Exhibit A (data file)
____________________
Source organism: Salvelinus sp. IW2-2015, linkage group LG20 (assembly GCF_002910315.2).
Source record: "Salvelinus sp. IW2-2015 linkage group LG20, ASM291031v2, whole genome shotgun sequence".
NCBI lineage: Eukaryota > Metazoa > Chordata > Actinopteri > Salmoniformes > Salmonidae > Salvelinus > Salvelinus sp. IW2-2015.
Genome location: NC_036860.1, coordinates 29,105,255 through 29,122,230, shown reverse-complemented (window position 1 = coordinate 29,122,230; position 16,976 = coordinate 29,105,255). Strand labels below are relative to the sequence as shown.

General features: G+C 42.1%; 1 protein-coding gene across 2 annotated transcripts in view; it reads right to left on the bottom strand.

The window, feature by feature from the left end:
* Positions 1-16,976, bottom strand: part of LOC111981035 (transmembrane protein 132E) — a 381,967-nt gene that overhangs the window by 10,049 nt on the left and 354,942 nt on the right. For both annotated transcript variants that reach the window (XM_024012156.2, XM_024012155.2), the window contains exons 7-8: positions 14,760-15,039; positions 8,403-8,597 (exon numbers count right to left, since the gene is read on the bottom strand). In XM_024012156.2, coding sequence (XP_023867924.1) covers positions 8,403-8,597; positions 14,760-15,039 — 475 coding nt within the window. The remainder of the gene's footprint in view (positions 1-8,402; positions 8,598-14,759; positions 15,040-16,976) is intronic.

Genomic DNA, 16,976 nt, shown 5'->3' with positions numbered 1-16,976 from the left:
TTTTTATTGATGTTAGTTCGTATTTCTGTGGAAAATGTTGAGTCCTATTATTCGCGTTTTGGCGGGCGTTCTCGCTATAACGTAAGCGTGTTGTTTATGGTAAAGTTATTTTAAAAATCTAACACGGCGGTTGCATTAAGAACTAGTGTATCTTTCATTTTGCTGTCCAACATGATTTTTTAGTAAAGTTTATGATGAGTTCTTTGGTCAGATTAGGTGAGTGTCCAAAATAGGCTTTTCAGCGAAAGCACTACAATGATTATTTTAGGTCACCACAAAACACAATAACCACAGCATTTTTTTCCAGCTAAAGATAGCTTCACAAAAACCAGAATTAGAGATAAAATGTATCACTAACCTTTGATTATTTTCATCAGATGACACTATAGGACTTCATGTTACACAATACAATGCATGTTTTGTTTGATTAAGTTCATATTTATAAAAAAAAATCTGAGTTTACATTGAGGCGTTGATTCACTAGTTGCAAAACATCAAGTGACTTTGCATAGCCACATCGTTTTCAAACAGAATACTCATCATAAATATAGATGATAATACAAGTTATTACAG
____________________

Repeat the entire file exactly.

Source organism: Salvelinus sp. IW2-2015, linkage group LG20 (assembly GCF_002910315.2).
Source record: "Salvelinus sp. IW2-2015 linkage group LG20, ASM291031v2, whole genome shotgun sequence".
NCBI lineage: Eukaryota > Metazoa > Chordata > Actinopteri > Salmoniformes > Salmonidae > Salvelinus > Salvelinus sp. IW2-2015.
Genome location: NC_036860.1, coordinates 29,105,255 through 29,122,230, shown reverse-complemented (window position 1 = coordinate 29,122,230; position 16,976 = coordinate 29,105,255). Strand labels below are relative to the sequence as shown.

General features: G+C 42.1%; 1 protein-coding gene across 2 annotated transcripts in view; it reads right to left on the bottom strand.

The window, feature by feature from the left end:
* Positions 1-16,976, bottom strand: part of LOC111981035 (transmembrane protein 132E) — a 381,967-nt gene that overhangs the window by 10,049 nt on the left and 354,942 nt on the right. For both annotated transcript variants that reach the window (XM_024012156.2, XM_024012155.2), the window contains exons 7-8: positions 14,760-15,039; positions 8,403-8,597 (exon numbers count right to left, since the gene is read on the bottom strand). In XM_024012156.2, coding sequence (XP_023867924.1) covers positions 8,403-8,597; positions 14,760-15,039 — 475 coding nt within the window. The remainder of the gene's footprint in view (positions 1-8,402; positions 8,598-14,759; positions 15,040-16,976) is intronic.

Genomic DNA, 16,976 nt, shown 5'->3' with positions numbered 1-16,976 from the left:
TTTTTATTGATGTTAGTTCGTATTTCTGTGGAAAATGTTGAGTCCTATTATTCGCGTTTTGGCGGGCGTTCTCGCTATAACGTAAGCGTGTTGTTTATGGTAAAGTTATTTTAAAAATCTAACACGGCGGTTGCATTAAGAACTAGTGTATCTTTCATTTTGCTGTCCAACATGATTTTTTAGTAAAGTTTATGATGAGTTCTTTGGTCAGATTAGGTGAGTGTCCAAAATAGGCTTTTCAGCGAAAGCACTACAATGATTATTTTAGGTCACCACAAAACACAATAACCACAGCATTTTTTTCCAGCTAAAGATAGCTTCACAAAAACCAGAATTAGAGATAAAATGTATCACTAACCTTTGATTATTTTCATCAGATGACACTATAGGACTTCATGTTACACAATACAATGCATGTTTTGTTTGATTAAGTTCATATTTATAAAAAAAAATCTGAGTTTACATTGAGGCGTTGATTCACTAGTTGCAAAACATCAAGTGACTTTGCATAGCCACATCGTTTTCAAACAGAATACTCATCATAAATATAGATGATAATACAAGTTATTACAG